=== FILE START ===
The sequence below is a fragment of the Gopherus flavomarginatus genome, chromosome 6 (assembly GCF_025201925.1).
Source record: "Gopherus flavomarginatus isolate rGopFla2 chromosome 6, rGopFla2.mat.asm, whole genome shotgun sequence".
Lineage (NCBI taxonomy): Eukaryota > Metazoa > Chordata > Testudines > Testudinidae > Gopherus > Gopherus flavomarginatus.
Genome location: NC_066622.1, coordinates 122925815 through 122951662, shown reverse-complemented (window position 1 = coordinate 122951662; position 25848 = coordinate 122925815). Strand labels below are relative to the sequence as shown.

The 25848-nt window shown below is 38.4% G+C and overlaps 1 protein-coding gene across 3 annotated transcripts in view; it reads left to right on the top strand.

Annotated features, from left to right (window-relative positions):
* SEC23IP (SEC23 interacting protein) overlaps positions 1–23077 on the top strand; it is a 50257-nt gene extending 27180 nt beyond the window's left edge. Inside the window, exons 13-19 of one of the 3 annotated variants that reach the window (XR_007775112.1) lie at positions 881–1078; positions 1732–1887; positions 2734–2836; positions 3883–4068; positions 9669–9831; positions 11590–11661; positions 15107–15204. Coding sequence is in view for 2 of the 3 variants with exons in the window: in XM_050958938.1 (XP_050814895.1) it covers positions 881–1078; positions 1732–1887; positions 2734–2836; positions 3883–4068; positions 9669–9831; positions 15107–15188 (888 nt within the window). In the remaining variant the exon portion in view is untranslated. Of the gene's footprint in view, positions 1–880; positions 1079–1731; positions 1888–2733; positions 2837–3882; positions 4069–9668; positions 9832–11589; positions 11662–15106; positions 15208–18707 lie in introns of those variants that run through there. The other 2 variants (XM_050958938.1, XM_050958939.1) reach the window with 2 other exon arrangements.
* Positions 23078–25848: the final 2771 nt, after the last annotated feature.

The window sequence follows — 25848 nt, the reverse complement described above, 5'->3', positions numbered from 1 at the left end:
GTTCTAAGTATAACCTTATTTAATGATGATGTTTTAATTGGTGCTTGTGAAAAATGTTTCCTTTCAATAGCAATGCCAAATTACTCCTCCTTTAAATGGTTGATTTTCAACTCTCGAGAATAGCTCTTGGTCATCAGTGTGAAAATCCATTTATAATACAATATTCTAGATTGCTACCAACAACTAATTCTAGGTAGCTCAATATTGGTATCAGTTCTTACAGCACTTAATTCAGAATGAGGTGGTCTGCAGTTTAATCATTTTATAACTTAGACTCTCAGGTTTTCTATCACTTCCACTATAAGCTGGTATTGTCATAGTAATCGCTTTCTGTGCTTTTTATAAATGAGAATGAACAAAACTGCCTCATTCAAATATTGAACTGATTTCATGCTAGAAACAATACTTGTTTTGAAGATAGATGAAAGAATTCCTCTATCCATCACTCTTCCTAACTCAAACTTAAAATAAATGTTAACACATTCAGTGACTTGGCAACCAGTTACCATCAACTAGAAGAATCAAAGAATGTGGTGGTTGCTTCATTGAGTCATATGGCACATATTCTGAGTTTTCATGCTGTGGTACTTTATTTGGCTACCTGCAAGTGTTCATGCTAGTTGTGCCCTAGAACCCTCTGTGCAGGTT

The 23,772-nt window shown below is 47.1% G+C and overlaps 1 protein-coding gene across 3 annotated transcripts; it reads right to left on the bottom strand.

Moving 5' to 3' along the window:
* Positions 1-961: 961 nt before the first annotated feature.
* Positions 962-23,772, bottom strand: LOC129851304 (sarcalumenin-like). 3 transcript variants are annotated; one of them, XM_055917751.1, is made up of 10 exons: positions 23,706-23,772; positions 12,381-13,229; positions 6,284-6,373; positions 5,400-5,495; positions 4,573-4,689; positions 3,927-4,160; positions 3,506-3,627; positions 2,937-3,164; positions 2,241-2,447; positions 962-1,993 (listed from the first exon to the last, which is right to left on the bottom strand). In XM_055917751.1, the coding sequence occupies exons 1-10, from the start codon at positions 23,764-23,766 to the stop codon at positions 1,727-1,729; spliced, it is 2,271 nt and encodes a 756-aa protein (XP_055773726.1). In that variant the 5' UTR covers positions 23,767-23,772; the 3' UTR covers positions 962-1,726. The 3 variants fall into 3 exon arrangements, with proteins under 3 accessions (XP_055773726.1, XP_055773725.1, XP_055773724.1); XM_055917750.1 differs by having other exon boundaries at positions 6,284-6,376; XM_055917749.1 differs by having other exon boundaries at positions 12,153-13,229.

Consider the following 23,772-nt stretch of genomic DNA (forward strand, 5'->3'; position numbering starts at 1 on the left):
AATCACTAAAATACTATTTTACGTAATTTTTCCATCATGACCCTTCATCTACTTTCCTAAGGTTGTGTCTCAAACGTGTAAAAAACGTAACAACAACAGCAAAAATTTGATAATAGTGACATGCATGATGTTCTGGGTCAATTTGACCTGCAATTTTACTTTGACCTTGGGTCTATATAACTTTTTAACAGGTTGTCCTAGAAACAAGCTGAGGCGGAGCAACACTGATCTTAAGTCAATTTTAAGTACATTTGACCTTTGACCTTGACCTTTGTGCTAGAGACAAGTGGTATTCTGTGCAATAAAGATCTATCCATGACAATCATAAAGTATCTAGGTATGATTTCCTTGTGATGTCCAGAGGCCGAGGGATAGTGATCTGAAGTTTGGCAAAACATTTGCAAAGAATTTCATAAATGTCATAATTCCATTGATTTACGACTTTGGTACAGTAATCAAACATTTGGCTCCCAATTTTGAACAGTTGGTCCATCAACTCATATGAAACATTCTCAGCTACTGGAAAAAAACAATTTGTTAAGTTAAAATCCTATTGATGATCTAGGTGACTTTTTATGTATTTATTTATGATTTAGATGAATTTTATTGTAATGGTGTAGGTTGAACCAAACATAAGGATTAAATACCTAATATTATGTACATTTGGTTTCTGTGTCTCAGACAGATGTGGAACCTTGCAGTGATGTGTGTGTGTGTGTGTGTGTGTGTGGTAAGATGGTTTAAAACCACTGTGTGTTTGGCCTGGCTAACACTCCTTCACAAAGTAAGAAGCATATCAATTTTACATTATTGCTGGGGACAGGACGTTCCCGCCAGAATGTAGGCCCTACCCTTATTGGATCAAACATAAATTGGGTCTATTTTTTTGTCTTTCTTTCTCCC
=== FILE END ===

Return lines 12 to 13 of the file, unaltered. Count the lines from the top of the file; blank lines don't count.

Moving 5' to 3' along the window:
* Positions 1-961: 961 nt before the first annotated feature.